First you catch the mouse that’s made a home in your vineyard. Next you skin him, discard the body, and burn the flesh into a wee pile of ashes. Then, when Venus is in the constellation Scorpius, you scatter the ashes over the vines. This will take care of your pesky mouse problem.
Cow horns stuffed with manure and buried in vineyard soil. Chamomile flowers packed into the small intestines of a cow, buried to rot until spring, then made into an infusion and sprayed over the vines. Some strange ritual sacrifice to the Earth Mother? A plea for an alien visit to the vineyards? No, my friends, they are legitimate farming techniques—at least according to the practitioners. Welcome to the wild, wacky (and highly effective) world of biodynamic farming, where far away, in a mere nook of the Loire Valley, one man has embraced it and inspired a movement.
When I worked selling wine at retail, I often knew which wines were organic or biodynamic because our customers increasingly asked for them. But biodynamics was never a concept I’d paid much attention to otherwise. In my own drinking, and in my restaurant work, I never really cared much one way or another—I just don’t see wine through that lens. In fact, I knew very little about biodynamics before researching this article, and was shocked to find that many of my favorite winemakers—like Alvaro Palacios in Priorat, Spain, whom we’ve made t-shirts of to honor—are devoted practitioners of biodynamic farming.
The more I read about the topic, the more questions I had. Biodynamics sounds like a study in biological movement, or a team of androids sent to harvest your grapes. Instead, it’s a radical approach to farming that has gained a solid foothold in the wine world and also sent ripples of heated debate through the community. Converts to the practice are steadfast in its effectiveness, while many scientists remain perplexed or even hostile, demanding proof that its esoteric rituals are more than hogwash or tomfoolery.
Biodynamic farming is essentially a type of organic farming on LSD, but in fact predates the organic farming movement. In 1924, a group of farmers in Eastern Europe, troubled by the current state of agriculture, approached a gentleman known for his studies of the natural world, Rudolf Steiner, and requested his help. Steiner was in his 60s then, and had also devoted his life to the philosophies of metaphysics, epistemology, Christianity, freemasonry, and even movement and drama. His was a brilliant mind that produced over forty published volumes of work and 300 collected lectures in his lifetime. (I feel utterly inadequate as I list Steiner’s fields of study and accomplishments—but he didn’t have a Facebook and Twitter profile to keep up with, or the lure of the NYC nightlife to distract him from his obsessions.)
Steiner listened to the farmers’ fears of the proliferation of artificial fertilizers and industrial-sized operations that were ruining the land, and responded with a series of lectures that would become the basis of “biodynamic agriculture,” a term coined later by its practitioners. At once seemingly simple and intricately complex, the system sees the farm as an organism, and seeks to bring it into harmony. The approach treats the land as a whole, where any problems are symptoms of the overall health of the entire system. Few or no outside materials are introduced into the farm ecosystem, and the methods eschew the use of manufactured chemicals common in industrial agriculture. Animals are an integral component of the practices, and the animal feed is produced on the farm while all manures are returned to it to replenish its soil. The method also stipulates the timing of all farm activities to coincide with the movement of celestial bodies—the moon and planets. And the burning of the mouse skin and the cow horn of manure are two of many natural preparations intended to engage elemental forces and non-physical beings.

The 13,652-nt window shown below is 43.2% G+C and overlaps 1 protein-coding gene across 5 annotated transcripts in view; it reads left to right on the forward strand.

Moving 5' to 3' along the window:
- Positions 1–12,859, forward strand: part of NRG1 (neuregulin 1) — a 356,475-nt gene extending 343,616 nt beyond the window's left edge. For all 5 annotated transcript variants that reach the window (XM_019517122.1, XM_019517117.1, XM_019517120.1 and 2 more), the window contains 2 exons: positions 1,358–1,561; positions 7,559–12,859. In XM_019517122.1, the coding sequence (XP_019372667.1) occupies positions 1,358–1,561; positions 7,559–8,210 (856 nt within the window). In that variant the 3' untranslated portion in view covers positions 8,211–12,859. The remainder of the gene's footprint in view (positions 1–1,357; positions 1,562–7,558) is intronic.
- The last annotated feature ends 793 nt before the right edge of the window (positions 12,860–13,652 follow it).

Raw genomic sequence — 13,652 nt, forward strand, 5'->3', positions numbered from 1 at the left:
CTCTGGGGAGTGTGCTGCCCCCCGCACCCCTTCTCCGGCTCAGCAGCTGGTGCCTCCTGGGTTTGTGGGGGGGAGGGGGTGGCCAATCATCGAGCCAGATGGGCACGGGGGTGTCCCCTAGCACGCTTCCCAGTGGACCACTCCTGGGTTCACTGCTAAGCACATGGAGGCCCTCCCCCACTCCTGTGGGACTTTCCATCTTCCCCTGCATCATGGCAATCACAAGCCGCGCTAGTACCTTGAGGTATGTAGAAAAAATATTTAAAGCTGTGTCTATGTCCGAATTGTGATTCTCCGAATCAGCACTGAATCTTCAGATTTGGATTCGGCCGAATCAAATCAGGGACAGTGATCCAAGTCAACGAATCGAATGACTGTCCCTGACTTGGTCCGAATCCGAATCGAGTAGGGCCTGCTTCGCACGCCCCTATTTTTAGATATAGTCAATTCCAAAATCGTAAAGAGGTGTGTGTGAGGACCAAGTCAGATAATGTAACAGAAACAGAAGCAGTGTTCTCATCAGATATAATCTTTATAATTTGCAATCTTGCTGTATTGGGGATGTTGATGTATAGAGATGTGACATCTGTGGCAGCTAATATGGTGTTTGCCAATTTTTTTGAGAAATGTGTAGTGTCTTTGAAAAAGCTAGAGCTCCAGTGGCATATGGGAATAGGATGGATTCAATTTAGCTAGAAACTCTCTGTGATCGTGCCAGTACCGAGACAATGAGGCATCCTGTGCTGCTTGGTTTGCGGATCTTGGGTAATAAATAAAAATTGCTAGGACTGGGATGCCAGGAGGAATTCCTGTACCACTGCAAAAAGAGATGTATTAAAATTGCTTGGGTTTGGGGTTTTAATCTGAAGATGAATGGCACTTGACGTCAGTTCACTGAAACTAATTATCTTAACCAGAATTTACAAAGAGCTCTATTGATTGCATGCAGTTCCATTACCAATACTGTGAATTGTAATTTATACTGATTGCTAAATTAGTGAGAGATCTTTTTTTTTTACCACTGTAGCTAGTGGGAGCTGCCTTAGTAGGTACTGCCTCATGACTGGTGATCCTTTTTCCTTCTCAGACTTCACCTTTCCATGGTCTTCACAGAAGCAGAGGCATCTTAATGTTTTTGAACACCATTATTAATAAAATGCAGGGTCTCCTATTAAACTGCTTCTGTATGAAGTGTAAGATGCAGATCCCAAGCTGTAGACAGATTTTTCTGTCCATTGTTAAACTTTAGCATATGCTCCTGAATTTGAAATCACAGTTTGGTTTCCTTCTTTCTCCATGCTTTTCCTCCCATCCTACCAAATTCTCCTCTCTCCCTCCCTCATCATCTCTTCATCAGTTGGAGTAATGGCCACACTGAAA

For the early 20th century farmers who were Steiner’s audience, these likely seemed like radical ideas. But like many ideas born out of desperation (their land was dying, for feck’s sake!), the farmers gave it a shot, and eventually saw their crops become more prolific, their land more fertile.
The movement spread worldwide. Today, the organization Demeter offers an official certification program for biodynamic producers, and asks consumers “to join their effort to heal the planet by choosing Demeter certified Biodynamic® products.”
Biodynamic farming is particularly notable in the wine industry. One website estimates there are over 529 biodynamic wineries worldwide. While customers see both “organic” and “biodynamic” labels on the shelves, and both avoid man-made fertilizers and harmful poisons, there are differences in these methods. Only biodynamics lets the movement of the planets guide decisions, applies seemingly esoteric treatments to correct abnormalities, and permits native plants to grow among the vines for a flourishing ecosystem.